A Y U S H

21 Jan 2018 160 views
 
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photoblog image Arch of Hadrian

Arch of Hadrian

This is a gateway supposed to have been erected in honour of the Roman Emperor Hadrian and his triumph over, I cannot recall what. It dates back to 132AD. There are some inscriptions on the arch, right above the arch, but it is not entirely easy to make it out. I have a small view of it, but there is not much more remaining of beyond this. There are several ruins in Athens, much more impressive than this, so I would not be surprised if it it gets skipped over by tourists.

Arch of Hadrian

This is a gateway supposed to have been erected in honour of the Roman Emperor Hadrian and his triumph over, I cannot recall what. It dates back to 132AD. There are some inscriptions on the arch, right above the arch, but it is not entirely easy to make it out. I have a small view of it, but there is not much more remaining of beyond this. There are several ruins in Athens, much more impressive than this, so I would not be surprised if it it gets skipped over by tourists.

comments (13)

A good angle...
  • Ray
  • Thailand
  • 21 Jan 2018, 01:17
I like it, Ayush, and think it a wonderful thing that the second tier has withstood almost 2000 years of turmoil and strife.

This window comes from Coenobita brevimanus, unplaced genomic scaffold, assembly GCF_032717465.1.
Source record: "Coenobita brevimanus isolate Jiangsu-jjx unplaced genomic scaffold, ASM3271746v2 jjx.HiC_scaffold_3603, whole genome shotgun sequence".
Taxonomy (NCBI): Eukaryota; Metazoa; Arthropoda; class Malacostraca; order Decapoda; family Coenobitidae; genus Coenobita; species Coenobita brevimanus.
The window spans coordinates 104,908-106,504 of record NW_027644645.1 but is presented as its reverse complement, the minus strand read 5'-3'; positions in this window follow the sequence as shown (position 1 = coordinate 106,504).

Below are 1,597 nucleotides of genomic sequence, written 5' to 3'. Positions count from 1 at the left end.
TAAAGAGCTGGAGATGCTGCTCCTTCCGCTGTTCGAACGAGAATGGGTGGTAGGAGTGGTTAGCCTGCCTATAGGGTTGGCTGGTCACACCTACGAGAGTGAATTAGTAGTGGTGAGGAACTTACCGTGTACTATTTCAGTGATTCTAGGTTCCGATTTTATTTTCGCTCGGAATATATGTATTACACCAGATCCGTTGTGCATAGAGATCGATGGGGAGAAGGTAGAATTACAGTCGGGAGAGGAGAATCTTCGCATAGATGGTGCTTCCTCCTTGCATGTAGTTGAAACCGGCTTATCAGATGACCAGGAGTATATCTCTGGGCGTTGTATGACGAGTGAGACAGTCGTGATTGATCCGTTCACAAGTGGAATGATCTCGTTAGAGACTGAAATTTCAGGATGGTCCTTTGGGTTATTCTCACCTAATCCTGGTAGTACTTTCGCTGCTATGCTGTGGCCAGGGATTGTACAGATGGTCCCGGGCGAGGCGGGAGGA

Une contre plongée qui met l'arche admirablement en valeur.
Bonne journée
  • Chris
  • Not Nowhere
  • 21 Jan 2018, 07:18
This is incredibly ancient Ayush, well worth seeing
  • Martine
  • France
  • 21 Jan 2018, 07:31
Joli angle de prise de vue.
The Arch of Hadrian was erected in honor of the Roman emperor Hadrian in the 2nd century A.D (and probably a little before 131/132 A.D. when we know Hadrian visited Athens). The arch was built over the line of an ancient road that led from the area of the Acropolis and the Athenian Agora to the Olympieion and southeast Athens. (It was never an actual gate in a wall). An inscription (IG II2 5185) on the western side of the arch (facing the Acropolis) states: This is Athens, the ancient [or former?] city of Theseus." An inscription on the eastern side of the arch (facing the Olympieion) states: "This is the city of Hadrian and not of Theseus". Scholars have traditionally interpreted the inscriptions as meaning that the arch stood at the boundaries of "old Athens" (to the west) and "new Athens" or "Hadrianoupolis" (to the southeast). Another interpretation sees the inscriptions as honoring Hadrian as the new founder (what the ancient Greeks called a ktistes) of all of Athens, replacing even the hero Theseus in the hearts of the Athenians.

Or so it says on the internet!
One does wonder, seeing things lkke this, just how they managed to build such things all those centuries ago.
  • CherryPie
  • Great Britain (UK)
  • 21 Jan 2018, 18:29
It is a fine archway.
The antiquity in itself is worth observing.
  • Emily
  • Canada
  • 22 Jan 2018, 00:32
I have been to Athens in high school but it was hard for me to remember much, thank you for sharing this piece of history!
All is revealed by Wikipedia:
https://en.wikipedia.org/wiki/Arch_of_Hadrian_(Athens)
  • Elaine-
  • Canada
  • 24 Jan 2018, 09:31
what a find! i feel that it is difficult to look at past fallen ruins, esp sumerian... because it all has to do with aliens as gods.... and we were pets and slaves
This is an excellent shot. Very nicely composed.

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